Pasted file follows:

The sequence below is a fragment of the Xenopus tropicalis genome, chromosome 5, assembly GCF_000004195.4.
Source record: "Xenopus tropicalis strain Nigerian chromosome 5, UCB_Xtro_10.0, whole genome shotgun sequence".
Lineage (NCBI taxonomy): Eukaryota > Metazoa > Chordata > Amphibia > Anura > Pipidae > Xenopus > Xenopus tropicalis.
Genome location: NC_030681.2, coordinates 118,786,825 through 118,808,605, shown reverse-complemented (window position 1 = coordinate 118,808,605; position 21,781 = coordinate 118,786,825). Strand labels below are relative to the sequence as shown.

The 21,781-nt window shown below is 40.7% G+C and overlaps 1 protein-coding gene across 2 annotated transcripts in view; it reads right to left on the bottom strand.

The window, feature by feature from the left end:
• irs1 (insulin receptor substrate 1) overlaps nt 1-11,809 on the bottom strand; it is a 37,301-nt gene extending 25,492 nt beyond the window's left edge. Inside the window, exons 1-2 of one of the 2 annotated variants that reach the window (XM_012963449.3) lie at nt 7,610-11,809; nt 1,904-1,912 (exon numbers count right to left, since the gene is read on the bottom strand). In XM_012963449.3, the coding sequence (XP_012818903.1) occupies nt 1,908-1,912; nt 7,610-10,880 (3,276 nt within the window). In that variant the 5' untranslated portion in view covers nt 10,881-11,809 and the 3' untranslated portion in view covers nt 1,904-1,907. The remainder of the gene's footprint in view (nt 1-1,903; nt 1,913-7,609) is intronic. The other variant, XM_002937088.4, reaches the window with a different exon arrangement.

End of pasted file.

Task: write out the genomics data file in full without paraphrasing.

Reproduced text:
The sequence below is a fragment of the Xenopus tropicalis genome, chromosome 5, assembly GCF_000004195.4.
Source record: "Xenopus tropicalis strain Nigerian chromosome 5, UCB_Xtro_10.0, whole genome shotgun sequence".
Lineage (NCBI taxonomy): Eukaryota > Metazoa > Chordata > Amphibia > Anura > Pipidae > Xenopus > Xenopus tropicalis.
Genome location: NC_030681.2, coordinates 118,786,825 through 118,808,605, shown reverse-complemented (window position 1 = coordinate 118,808,605; position 21,781 = coordinate 118,786,825). Strand labels below are relative to the sequence as shown.

The 21,781-nt window shown below is 40.7% G+C and overlaps 1 protein-coding gene across 2 annotated transcripts in view; it reads right to left on the bottom strand.

The window, feature by feature from the left end:
• irs1 (insulin receptor substrate 1) overlaps nt 1-11,809 on the bottom strand; it is a 37,301-nt gene extending 25,492 nt beyond the window's left edge. Inside the window, exons 1-2 of one of the 2 annotated variants that reach the window (XM_012963449.3) lie at nt 7,610-11,809; nt 1,904-1,912 (exon numbers count right to left, since the gene is read on the bottom strand). In XM_012963449.3, the coding sequence (XP_012818903.1) occupies nt 1,908-1,912; nt 7,610-10,880 (3,276 nt within the window). In that variant the 5' untranslated portion in view covers nt 10,881-11,809 and the 3' untranslated portion in view covers nt 1,904-1,907. The remainder of the gene's footprint in view (nt 1-1,903; nt 1,913-7,609) is intronic. The other variant, XM_002937088.4, reaches the window with a different exon arrangement.